Nancy LeTourneau at Political Animal illustrates the impotence of the RNC, in no small part because of the Citizens’ United ruling, which allowed the proliferation of Super PACs and enabled candidates like Cruz and Trump to dominate establishment picks like Rubio and Jeb. Of course, the GOP blames Obama/Hillary. However,
at some point, this “party of personal responsibility” really needs to look at themselves and realize that it was the embrace of post-policy obstruction based on fear mongering that brought them to this place. They are the ones who tilled the soil that wound up producing candidates like Trump and Cruz by abandoning any effort to develop a platform that addressed the issues we face in favor of stirring up the nativism of their base.
The same point is made with plenty of supporting evidence by Michael Tomasky at The Daily Beast – the GOP is becoming a neo-fascist, white-identity party:
Trump thus culminates a process that’s been going on in the Republican Party for two generations now. Fringe elements never properly denounced then are now, under Trump, becoming an in-broad-daylight part of the Republican coalition. But now, since all this has been going on so long, are they even fringe elements? When 65 percent of Republicans tell a pollster they support Trump’s poisonous call to ban Muslims from the country, it’s hard to call that fringe. A more recent poll puts that support level at “only” 42 percent, but that’s still higher than the percentage who opposed it (36). That sure isn’t fringe either.
The Republican Party of Trump is becoming a white-identity party, like the far-right parties of Europe.
… the Republican Party will have a choice, a choice it really has to make already, about whether it is collectively willing to stand up and say no, we don’t want to become to neo-fascist, white-identity party. Of course if the party’s leaders do that, they are thwarting, potentially, the will of their voters. It’s quite a bind to be in. And it’s one they created, starting at least 20 years ago.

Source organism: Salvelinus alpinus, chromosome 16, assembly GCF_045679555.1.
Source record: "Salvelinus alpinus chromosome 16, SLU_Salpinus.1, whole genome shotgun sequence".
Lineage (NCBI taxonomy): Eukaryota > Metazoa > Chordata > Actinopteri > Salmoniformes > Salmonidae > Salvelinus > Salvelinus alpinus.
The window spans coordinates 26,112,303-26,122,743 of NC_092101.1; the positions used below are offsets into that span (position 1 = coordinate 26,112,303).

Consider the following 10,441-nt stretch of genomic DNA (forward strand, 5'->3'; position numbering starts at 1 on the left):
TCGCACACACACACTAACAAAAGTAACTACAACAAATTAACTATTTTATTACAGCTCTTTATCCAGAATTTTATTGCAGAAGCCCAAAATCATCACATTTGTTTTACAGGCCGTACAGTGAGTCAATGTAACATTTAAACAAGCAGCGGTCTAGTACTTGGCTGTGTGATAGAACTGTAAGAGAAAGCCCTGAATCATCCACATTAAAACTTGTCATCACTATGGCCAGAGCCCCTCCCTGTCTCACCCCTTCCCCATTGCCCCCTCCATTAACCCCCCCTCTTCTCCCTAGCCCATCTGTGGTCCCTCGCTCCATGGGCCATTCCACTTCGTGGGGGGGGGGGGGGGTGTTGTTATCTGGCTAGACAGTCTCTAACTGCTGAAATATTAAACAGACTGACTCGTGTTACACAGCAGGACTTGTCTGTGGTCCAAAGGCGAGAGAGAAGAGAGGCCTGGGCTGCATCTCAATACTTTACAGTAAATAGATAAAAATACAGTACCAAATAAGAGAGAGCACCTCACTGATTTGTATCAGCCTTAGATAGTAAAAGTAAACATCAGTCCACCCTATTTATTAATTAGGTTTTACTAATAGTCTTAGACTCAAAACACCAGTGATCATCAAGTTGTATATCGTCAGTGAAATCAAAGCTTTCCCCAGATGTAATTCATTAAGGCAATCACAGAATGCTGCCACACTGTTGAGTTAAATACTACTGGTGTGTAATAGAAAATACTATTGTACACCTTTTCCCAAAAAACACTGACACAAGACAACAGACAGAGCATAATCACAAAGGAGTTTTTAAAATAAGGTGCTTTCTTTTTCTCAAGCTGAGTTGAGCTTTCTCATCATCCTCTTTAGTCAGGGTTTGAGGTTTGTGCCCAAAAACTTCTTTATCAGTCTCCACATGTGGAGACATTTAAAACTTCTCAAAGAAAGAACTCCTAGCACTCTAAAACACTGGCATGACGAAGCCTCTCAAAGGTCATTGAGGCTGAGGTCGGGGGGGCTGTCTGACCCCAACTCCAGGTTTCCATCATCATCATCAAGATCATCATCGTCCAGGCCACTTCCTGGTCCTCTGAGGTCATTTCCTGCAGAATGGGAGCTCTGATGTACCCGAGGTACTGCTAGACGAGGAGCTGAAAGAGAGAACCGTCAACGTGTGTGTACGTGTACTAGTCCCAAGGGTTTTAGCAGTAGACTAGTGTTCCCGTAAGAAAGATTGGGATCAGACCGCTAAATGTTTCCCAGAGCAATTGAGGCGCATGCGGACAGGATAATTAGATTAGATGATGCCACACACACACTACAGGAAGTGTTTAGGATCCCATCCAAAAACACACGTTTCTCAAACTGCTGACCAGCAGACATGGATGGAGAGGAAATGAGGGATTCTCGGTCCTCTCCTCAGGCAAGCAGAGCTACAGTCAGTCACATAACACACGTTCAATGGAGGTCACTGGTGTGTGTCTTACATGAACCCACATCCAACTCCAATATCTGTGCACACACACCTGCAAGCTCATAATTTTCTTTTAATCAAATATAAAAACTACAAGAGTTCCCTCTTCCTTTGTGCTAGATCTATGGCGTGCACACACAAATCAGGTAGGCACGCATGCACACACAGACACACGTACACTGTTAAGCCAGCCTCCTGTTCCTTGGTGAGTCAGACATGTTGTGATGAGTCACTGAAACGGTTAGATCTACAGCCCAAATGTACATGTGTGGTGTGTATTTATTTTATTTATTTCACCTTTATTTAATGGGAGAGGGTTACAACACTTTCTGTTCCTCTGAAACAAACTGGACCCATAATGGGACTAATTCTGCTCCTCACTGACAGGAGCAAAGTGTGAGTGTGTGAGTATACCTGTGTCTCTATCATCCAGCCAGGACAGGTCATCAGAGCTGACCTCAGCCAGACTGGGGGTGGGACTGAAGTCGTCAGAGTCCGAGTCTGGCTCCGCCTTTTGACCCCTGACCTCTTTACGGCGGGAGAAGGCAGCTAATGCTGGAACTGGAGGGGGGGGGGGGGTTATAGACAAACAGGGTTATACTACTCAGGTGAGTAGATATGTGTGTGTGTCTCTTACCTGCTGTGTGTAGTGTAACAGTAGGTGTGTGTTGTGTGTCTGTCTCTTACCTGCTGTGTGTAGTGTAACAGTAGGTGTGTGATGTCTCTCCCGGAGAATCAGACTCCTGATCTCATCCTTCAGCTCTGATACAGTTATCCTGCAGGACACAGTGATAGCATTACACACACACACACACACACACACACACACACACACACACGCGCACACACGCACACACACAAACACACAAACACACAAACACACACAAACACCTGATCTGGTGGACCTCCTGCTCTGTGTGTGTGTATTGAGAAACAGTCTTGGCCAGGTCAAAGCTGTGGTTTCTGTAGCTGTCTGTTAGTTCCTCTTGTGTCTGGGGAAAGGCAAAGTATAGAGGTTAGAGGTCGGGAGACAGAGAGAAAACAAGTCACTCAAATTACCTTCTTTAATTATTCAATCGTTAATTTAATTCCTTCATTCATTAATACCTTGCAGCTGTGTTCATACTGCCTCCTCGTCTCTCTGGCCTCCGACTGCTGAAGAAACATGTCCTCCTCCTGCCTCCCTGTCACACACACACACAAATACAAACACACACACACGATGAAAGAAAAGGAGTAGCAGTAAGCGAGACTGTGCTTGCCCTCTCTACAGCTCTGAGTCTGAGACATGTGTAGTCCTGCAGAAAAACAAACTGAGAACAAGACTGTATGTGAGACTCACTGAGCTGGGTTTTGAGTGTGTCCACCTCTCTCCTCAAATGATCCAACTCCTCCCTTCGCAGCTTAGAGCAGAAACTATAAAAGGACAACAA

These observations are not new. In fact, 5 years ago, Julian Sanchez gave a name to this process: epistemic closure.
One of the more striking features of the contemporary conservative movement is the extent to which it has been moving toward epistemic closure. Reality is defined by a multimedia array of interconnected and cross promoting conservative blogs, radio programs, magazines, and of course, Fox News. Whatever conflicts with that reality can be dismissed out of hand because it comes from the liberal media, and is therefore ipso facto not to be trusted. (How do you know they’re liberal? Well, they disagree with the conservative media!) This epistemic closure can be a source of solidarity and energy, but it also renders the conservative media ecosystem fragile…If disagreement is not in itself evidence of malign intent or moral degeneracy, people start feeling an obligation to engage it sincerely…And there is nothing more potentially fatal to the momentum of an insurgency fueled by anger than a conversation.
Arguably, it was Obama’s election that was the turning point. The writing has been on the wall for years, and the roots of the problem go back decades. The GOP establishment is in total denial about what their party represents today. Due to epistemic closure, the conservative movement lacked any kind of self-correcting internal mechanism that would have prevented a candidate like Trump from exploiting the rhetoric of the past 20 years to appeal to the darkest side of the movements’ base. Even if the establishment forcibly denies Trump the nomination at the convention, they will make the problem worse, by creating a political martyr.
The biggest problem is not Trump but the political awareness, and real-world extremism, of the people who follow him. They are not a fringe. They are the core of the conservative movement now.